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    A Guide to Power of Attorney in Canada
    Posted: 2012-12-20 05:00:57


    What is a Power of Attorney?

    Power’s of Attorney are commonly used for authorizing someone else to carry out what you cannot do yourself. Such authority granted to another person can be for health and personal care or for property. Under the current law the Power of Attorney can also be enduring and can be effective even after one becomes mentally incapable.

    Since the Power of Attorney gives authority to another person to do what you can do yourself, including signing your name on a bank account, it has potential for misuse or fraud.

    Who should be appointed an Attorney?

    The choice of “Attorney” should be made with extreme care. It is preferable to appoint someone who is a close relative or friend and well trusted. One can appoint more than one person but is usually preferable to have the same person carry out the duties to minimize the complications. The person appointed for concerns of health could be different from the person appointed for property.

    Two types of Power of Attorney

    There are two types of powers of attorney. They are made under the Power of Attorney Act, and the Substitute Decisions Act, 1992. The first one deals with property and finances. This type of Power of Attorney is useful if you are not able to carry out some procedure such as a sale of property in another country or if you cannot move.

    The second type of Power of Attorney deals with your health and is helpful when you cannot mentally or physically make decisions on issues such as health care, accommodation, safety, nutrition, hygiene and clothing and even pulling the plug in your life support system.

    Continuing Power of Attorney

    If you want the Power of Attorney to continue when you are no longer able to make decisions, you should have a clause in the Power of Attorney that states that. Once you are disabled you cannot change the Power of Attorney. If there is a dispute as to whether you are disabled or not you can refer the matter to the government appointed person who can validate the Power of Attorney and confirm your ability or disability.

    It is possible to write a clause in the Power of Attorney which enables the Power of Attorney to come into effect only upon your becoming disabled. In such a case the Power of Attorney comes into effect only upon your commencing disability.

    What is an ‘Attorney’?

    Attorney does not refer to a lawyer. In the case of Power of Attorney it is a person you appoint to carry out your duties. It is important to seek permission from that person and advise him that he or she is being appointed to act as an attorney. The name of the lawyer where the Power of Attorney is prepared should be given to that person along with a copy of that Power of Attorney.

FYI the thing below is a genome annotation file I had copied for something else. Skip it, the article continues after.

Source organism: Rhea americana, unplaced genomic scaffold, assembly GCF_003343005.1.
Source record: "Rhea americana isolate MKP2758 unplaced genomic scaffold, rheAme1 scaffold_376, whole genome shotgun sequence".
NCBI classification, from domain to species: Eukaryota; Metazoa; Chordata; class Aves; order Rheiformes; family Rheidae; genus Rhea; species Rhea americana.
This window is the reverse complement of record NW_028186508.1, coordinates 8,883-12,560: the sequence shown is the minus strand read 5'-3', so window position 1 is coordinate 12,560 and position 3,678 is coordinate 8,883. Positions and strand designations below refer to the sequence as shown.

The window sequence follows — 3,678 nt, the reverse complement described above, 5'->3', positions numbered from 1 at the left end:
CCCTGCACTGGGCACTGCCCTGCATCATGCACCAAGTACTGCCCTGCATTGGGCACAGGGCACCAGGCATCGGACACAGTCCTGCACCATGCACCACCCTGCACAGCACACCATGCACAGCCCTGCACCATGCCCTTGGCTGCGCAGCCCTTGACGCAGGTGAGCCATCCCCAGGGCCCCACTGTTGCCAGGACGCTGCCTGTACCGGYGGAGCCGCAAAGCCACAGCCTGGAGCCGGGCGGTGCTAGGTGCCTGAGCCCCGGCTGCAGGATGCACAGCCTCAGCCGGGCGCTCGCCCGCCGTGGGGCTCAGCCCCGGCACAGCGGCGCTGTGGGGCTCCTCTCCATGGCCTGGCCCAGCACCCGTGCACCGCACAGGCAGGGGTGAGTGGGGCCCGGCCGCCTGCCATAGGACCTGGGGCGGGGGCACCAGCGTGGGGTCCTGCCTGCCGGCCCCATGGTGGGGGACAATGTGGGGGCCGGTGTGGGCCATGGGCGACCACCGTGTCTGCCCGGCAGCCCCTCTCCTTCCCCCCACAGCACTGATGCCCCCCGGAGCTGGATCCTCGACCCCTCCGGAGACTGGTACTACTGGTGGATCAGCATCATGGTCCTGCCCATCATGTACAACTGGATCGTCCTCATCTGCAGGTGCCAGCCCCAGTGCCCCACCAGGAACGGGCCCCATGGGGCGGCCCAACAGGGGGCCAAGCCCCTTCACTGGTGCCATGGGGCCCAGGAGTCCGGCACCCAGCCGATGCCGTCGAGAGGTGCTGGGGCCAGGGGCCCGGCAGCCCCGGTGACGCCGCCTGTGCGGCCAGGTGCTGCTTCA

Signing

    The legal requirement is that two persons witness and sign the Power of Attorney when the person making it is signing. The formality is similar to that of preparing a will. It is advisable to do this in the office of a lawyer who can explain the Power of Attorney and ensure that the signing is properly done. The lawyer will keep a copy of the Power of Attorney and he can also prepare a Notarized Copy if required.

    Age

    For the Property Type Power of Attorney the attorney must be at least 18 years of age, and for the Personal Care type the attorney can be 16 years or older. It is not advisable to appoint a very young person for the Power of Attorney. Trust worthiness and ability to exercise proper judgment in difficult situation is important for an attorney.

    Revocation

    The termination of Power of Attorney is not done as often as it should be. If there is not a question of enduring Power of Attorney for an older person, once the work is done by the attorney his Power of Attorney should be terminated. This is done with the same formality of two witnesses as the starting of the Power of Attorney. The termination should be brought to the attention of the original person you appointed as an attorney.

    Living Will

    Since a Power of Attorney give the person appointed as an attorney to carry out any sale or disposition of property, it is also referred to as a living will. It is not usual for the Power of Attorney to designate beneficiaries. This should be done by preparing a will. Power of Attorney is effective only during the life time of a person and the will takes effect upon the demise of the person.

    Mr. Jay Chauhan has more than 30 years of experience practicing Commercial law, Family law, Immigration law, Wills and Estates, and Litigation. Mr. Jay Chauhan earned degrees, including a Bachelor of Science from the London School of Economics in England; a Barrister-at-Law at Lincoln's Inn in England; a Master of Economics at the Berlin University in Germany; and a Bachelor of Laws at Osgoode Hall in Ontario, Canada. He was called to the Bar in Ontario in 1972, England in 1965, and admitted as an Advocate in the State of Gujarat, India in 1982. You can learn more about him by visiting his website at http://www.jaychauhan.com/

     

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